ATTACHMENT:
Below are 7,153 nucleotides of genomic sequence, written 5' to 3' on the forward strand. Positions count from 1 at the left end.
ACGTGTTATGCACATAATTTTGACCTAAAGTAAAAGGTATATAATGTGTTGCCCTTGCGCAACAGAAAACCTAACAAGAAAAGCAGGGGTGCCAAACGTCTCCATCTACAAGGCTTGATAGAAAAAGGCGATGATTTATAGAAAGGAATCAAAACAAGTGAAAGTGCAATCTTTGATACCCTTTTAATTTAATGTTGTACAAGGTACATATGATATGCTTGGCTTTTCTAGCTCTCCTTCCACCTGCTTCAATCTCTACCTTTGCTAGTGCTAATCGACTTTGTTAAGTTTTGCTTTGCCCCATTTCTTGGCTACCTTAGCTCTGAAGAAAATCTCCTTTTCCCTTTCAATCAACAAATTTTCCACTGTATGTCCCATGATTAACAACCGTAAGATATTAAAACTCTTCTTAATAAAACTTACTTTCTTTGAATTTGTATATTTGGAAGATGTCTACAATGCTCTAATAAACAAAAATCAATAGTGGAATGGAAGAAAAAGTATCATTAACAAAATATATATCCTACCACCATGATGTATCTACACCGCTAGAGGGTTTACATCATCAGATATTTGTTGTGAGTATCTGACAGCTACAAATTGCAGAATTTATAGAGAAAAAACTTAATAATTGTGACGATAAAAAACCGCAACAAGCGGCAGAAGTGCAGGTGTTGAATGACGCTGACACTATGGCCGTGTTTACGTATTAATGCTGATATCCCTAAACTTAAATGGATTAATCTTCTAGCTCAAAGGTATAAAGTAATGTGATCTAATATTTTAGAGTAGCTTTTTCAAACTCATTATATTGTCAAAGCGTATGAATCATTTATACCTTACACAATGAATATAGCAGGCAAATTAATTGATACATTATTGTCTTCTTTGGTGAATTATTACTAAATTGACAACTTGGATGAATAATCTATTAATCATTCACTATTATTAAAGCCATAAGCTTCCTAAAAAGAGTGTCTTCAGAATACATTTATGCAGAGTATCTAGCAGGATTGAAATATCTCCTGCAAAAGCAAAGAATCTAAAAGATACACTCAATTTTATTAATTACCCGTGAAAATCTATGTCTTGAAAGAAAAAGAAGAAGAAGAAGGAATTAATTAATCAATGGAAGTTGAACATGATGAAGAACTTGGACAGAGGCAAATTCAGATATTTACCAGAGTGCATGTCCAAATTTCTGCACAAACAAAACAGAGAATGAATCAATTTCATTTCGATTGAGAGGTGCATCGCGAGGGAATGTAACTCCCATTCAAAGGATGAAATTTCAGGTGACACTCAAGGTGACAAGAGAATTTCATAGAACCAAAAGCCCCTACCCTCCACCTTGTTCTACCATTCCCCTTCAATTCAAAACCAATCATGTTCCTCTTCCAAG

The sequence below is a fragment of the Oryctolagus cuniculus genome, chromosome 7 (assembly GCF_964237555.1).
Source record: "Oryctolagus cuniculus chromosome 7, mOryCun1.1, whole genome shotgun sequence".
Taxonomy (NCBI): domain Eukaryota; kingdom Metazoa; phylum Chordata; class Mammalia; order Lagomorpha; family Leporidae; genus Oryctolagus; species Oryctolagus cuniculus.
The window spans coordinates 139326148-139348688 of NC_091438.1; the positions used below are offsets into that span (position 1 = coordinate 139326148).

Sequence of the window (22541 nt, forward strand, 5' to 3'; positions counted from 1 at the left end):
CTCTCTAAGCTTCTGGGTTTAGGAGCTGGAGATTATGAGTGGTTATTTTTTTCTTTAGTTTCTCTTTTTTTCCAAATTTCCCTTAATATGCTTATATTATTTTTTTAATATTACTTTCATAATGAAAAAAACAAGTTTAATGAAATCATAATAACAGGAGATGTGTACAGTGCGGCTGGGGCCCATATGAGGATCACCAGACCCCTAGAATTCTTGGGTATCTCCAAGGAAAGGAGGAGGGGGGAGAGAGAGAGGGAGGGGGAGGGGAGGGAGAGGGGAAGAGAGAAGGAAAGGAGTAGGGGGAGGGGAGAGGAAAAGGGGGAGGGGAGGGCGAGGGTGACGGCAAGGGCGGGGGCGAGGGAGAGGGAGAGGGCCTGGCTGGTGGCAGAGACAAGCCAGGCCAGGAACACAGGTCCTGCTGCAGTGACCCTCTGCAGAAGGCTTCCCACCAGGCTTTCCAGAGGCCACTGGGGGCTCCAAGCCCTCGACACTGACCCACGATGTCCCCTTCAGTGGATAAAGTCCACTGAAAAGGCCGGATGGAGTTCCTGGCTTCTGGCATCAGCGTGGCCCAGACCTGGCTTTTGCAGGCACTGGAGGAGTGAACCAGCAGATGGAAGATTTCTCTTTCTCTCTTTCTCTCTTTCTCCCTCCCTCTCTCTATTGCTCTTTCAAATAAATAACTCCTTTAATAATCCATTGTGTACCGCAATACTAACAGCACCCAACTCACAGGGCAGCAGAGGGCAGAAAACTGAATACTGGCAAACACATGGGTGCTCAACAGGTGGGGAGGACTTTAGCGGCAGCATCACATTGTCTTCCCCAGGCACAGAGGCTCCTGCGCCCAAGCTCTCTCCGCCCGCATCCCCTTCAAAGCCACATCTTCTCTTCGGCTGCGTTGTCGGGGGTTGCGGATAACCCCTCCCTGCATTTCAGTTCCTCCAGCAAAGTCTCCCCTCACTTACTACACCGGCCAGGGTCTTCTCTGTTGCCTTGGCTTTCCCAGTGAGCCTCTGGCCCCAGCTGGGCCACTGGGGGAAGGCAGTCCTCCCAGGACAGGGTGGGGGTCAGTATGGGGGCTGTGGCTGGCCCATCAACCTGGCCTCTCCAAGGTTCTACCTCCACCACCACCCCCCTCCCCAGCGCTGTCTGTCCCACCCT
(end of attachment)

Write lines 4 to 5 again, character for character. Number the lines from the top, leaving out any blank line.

Source record: "Oryctolagus cuniculus chromosome 7, mOryCun1.1, whole genome shotgun sequence".
Taxonomy (NCBI): domain Eukaryota; kingdom Metazoa; phylum Chordata; class Mammalia; order Lagomorpha; family Leporidae; genus Oryctolagus; species Oryctolagus cuniculus.